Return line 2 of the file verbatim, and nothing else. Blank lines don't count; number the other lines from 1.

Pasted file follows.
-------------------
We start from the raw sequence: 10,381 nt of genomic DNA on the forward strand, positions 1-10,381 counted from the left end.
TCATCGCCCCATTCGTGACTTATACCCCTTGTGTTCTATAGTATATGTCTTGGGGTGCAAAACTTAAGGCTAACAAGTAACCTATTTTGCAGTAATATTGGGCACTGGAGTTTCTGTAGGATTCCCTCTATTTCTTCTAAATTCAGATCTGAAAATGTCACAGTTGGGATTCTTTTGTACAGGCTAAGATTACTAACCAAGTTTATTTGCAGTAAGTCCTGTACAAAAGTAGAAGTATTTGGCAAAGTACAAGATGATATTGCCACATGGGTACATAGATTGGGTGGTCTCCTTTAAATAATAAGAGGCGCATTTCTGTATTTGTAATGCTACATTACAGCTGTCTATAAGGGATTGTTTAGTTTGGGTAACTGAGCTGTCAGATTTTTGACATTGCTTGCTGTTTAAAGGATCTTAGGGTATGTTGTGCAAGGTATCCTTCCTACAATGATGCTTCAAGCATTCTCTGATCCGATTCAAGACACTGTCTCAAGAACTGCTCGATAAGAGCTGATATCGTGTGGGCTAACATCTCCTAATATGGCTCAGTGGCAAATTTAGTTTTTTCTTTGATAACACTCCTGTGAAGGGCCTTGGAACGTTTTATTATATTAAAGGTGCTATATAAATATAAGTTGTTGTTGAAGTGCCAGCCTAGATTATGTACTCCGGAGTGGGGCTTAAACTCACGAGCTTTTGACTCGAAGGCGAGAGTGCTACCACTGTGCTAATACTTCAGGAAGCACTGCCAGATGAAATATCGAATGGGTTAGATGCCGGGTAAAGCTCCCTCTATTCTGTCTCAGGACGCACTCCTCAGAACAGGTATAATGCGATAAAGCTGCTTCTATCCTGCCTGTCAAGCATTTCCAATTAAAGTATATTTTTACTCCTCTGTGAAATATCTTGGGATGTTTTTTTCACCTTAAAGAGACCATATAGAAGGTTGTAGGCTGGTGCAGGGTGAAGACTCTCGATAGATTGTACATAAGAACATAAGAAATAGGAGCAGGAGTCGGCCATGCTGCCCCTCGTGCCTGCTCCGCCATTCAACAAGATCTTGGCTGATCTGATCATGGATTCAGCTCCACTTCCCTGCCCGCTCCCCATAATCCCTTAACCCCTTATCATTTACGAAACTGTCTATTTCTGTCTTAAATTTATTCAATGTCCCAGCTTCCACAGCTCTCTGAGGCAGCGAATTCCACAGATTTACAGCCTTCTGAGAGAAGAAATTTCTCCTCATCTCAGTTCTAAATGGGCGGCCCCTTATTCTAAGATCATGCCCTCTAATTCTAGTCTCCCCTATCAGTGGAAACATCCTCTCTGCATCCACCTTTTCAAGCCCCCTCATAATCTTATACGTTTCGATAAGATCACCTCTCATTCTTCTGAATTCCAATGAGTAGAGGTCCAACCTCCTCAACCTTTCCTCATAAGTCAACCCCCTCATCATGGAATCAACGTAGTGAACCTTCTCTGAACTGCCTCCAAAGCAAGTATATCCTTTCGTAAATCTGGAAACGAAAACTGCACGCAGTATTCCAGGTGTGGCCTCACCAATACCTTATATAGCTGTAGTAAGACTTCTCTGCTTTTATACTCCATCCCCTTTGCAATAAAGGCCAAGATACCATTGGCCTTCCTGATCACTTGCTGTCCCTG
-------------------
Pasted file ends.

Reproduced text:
TCATCGCCCCATTCGTGACTTATACCCCTTGTGTTCTATAGTATATGTCTTGGGGTGCAAAACTTAAGGCTAACAAGTAACCTATTTTGCAGTAATATTGGGCACTGGAGTTTCTGTAGGATTCCCTCTATTTCTTCTAAATTCAGATCTGAAAATGTCACAGTTGGGATTCTTTTGTACAGGCTAAGATTACTAACCAAGTTTATTTGCAGTAAGTCCTGTACAAAAGTAGAAGTATTTGGCAAAGTACAAGATGATATTGCCACATGGGTACATAGATTGGGTGGTCTCCTTTAAATAATAAGAGGCGCATTTCTGTATTTGTAATGCTACATTACAGCTGTCTATAAGGGATTGTTTAGTTTGGGTAACTGAGCTGTCAGATTTTTGACATTGCTTGCTGTTTAAAGGATCTTAGGGTATGTTGTGCAAGGTATCCTTCCTACAATGATGCTTCAAGCATTCTCTGATCCGATTCAAGACACTGTCTCAAGAACTGCTCGATAAGAGCTGATATCGTGTGGGCTAACATCTCCTAATATGGCTCAGTGGCAAATTTAGTTTTTTCTTTGATAACACTCCTGTGAAGGGCCTTGGAACGTTTTATTATATTAAAGGTGCTATATAAATATAAGTTGTTGTTGAAGTGCCAGCCTAGATTATGTACTCCGGAGTGGGGCTTAAACTCACGAGCTTTTGACTCGAAGGCGAGAGTGCTACCACTGTGCTAATACTTCAGGAAGCACTGCCAGATGAAATATCGAATGGGTTAGATGCCGGGTAAAGCTCCCTCTATTCTGTCTCAGGACGCACTCCTCAGAACAGGTATAATGCGATAAAGCTGCTTCTATCCTGCCTGTCAAGCATTTCCAATTAAAGTATATTTTTACTCCTCTGTGAAATATCTTGGGATGTTTTTTTCACCTTAAAGAGACCATATAGAAGGTTGTAGGCTGGTGCAGGGTGAAGACTCTCGATAGATTGTACATAAGAACATAAGAAATAGGAGCAGGAGTCGGCCATGCTGCCCCTCGTGCCTGCTCCGCCATTCAACAAGATCTTGGCTGATCTGATCATGGATTCAGCTCCACTTCCCTGCCCGCTCCCCATAATCCCTTAACCCCTTATCATTTACGAAACTGTCTATTTCTGTCTTAAATTTATTCAATGTCCCAGCTTCCACAGCTCTCTGAGGCAGCGAATTCCACAGATTTACAGCCTTCTGAGAGAAGAAATTTCTCCTCATCTCAGTTCTAAATGGGCGGCCCCTTATTCTAAGATCATGCCCTCTAATTCTAGTCTCCCCTATCAGTGGAAACATCCTCTCTGCATCCACCTTTTCAAGCCCCCTCATAATCTTATACGTTTCGATAAGATCACCTCTCATTCTTCTGAATTCCAATGAGTAGAGGTCCAACCTCCTCAACCTTTCCTCATAAGTCAACCCCCTCATCATGGAATCAACGTAGTGAACCTTCTCTGAACTGCCTCCAAAGCAAGTATATCCTTTCGTAAATCTGGAAACGAAAACTGCACGCAGTATTCCAGGTGTGGCCTCACCAATACCTTATATAGCTGTAGTAAGACTTCTCTGCTTTTATACTCCATCCCCTTTGCAATAAAGGCCAAGATACCATTGGCCTTCCTGATCACTTGCTGTCCCTG